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Aluminum Association Applauds Phase One US China Trade Deal

Metal News - Published on Thu, 16 Jan 2020

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The Aluminum Association vice president for policy Lauren Wilk, in response the recently signed phase one trade agreement between the United States and China, said “We congratulate President Trump and his administration on this important first step toward a more balanced trading relationship between the US and China. As the parties move to the next phase of negotiations, we strongly urge negotiators to focus on addressing the unfairly subsidized overcapacity that is hurting US aluminum producers and impacting the global aluminum market. A 2019 study by the Organisation for Economic Cooperation and Development documented tens of billions of dollars in government state subsidies to aluminum firms over a five-year period, mainly to a handful of aluminum-producing companies in China. It is essential to the long-term health of domestic aluminum manufacturers that China end the structural subsidies that make it impossible for US and global aluminum producers to compete on a level playing field. We were encouraged by the recent announcement by the US, European and Japanese governments pursuing strengthened World Trade Organization rules addressing industrial subsidies. The Trump administration has a tremendous opportunity to support more than 160,000 American aluminum workers by pursuing bilateral and multilateral agreements to rein in unfair activity in China.”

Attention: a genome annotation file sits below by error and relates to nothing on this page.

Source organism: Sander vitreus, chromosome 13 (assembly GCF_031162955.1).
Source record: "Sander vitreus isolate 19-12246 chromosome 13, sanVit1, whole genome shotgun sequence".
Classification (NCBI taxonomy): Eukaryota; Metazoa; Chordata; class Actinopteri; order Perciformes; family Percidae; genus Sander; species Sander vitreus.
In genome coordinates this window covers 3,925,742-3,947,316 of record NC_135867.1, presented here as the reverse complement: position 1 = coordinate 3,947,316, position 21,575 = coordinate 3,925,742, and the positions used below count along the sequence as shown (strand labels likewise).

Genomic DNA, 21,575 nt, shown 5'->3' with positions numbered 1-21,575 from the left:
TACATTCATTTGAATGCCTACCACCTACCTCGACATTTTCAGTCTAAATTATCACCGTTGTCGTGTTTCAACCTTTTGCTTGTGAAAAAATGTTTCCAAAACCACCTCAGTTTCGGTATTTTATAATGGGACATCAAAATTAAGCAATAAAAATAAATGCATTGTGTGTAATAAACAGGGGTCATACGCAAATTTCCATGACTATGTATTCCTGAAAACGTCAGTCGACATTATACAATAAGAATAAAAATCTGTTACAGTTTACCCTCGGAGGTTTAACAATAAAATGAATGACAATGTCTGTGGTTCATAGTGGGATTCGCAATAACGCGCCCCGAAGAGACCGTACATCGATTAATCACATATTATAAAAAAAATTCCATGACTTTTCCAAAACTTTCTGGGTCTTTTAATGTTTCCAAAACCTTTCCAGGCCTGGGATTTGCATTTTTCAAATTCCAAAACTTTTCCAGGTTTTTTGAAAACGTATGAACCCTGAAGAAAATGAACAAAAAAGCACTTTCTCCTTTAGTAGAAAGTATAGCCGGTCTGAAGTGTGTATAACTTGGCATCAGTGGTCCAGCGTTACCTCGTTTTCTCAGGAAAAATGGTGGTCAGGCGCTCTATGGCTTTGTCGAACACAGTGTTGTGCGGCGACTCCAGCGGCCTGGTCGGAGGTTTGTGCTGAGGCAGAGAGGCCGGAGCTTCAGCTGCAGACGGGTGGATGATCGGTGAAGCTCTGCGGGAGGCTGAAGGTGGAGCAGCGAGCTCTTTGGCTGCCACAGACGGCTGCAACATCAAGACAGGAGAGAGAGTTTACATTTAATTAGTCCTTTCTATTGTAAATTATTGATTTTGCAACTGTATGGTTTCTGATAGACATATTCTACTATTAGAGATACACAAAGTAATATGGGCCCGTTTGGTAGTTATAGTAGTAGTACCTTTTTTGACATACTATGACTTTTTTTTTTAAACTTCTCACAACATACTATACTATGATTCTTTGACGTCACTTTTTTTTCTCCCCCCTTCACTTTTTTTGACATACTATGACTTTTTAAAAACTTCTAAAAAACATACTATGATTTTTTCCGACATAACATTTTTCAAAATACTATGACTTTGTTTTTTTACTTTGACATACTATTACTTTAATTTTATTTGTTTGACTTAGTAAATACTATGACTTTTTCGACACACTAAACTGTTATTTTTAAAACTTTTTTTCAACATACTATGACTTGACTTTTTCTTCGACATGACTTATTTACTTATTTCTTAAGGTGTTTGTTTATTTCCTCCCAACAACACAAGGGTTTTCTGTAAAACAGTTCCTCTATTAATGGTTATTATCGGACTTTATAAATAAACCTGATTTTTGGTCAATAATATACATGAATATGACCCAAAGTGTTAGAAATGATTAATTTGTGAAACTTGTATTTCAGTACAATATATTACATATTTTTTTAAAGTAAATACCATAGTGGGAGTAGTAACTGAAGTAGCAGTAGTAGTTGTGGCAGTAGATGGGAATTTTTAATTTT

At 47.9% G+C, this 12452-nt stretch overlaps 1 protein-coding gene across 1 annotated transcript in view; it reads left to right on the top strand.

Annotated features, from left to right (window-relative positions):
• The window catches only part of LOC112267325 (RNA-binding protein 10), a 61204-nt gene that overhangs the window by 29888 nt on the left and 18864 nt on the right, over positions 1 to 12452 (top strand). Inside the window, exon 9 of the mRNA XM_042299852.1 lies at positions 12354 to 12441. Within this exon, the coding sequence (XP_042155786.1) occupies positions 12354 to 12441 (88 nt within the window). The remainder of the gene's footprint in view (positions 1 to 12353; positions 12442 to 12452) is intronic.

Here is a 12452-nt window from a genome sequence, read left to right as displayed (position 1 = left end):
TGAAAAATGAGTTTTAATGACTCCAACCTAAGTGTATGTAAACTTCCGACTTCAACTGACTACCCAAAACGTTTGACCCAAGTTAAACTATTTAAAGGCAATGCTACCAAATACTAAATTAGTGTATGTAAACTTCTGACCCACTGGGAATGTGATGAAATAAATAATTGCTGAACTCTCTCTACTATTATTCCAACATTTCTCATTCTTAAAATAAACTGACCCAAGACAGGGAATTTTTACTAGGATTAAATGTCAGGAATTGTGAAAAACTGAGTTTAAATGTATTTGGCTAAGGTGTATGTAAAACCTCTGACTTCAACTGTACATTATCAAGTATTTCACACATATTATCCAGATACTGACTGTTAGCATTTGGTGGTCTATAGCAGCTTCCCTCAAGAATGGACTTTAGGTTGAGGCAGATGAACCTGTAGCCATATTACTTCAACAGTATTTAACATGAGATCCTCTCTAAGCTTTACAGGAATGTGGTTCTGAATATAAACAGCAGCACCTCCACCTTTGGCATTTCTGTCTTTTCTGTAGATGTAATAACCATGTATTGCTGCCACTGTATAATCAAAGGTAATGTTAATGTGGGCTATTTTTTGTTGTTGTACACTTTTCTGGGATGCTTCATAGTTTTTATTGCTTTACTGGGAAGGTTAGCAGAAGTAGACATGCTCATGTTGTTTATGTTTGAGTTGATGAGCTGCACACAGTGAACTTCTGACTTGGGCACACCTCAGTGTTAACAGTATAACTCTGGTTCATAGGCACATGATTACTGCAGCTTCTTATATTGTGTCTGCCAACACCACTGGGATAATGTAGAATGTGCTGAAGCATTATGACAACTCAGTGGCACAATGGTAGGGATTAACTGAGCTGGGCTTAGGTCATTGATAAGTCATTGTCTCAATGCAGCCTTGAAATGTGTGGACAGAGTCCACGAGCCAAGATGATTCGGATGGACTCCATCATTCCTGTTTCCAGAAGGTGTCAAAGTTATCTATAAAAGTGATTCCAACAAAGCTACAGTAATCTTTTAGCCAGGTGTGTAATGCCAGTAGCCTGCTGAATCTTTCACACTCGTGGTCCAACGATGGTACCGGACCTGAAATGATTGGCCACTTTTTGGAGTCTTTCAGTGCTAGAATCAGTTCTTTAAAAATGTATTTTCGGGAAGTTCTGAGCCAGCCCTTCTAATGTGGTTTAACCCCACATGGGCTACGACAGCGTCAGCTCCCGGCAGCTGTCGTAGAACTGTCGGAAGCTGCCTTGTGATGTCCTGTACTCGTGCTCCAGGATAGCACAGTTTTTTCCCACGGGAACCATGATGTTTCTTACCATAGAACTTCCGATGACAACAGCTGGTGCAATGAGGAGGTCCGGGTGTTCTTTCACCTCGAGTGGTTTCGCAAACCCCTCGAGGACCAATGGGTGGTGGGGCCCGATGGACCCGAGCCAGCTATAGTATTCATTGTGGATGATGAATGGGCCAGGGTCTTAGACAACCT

Last year, the administration committed to address how market-distorting forces, including subsidies and state-owned enterprises, can lead to excess capacity as part of ongoing trade negotiations with China. While targeted trade enforcement activity, including successful antidumping and countervailing duty cases, have reduced imports of Chinese aluminum into the US in recent years, overcapacity continues to grow and unfortunately, to penetrate other foreign markets. Over the past five years, aluminum overcapacity in China has grown by 60 percent and increasingly that metal is being exported to third party countries, further distorting global markets. Research firm CRU estimates that China will export more than 3.4 million tons of semi-fabricated aluminum in 2020, fully 3.5 times US aluminum production.

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Posted By : Rabi Wangkhem on Thu, 16 Jan 2020
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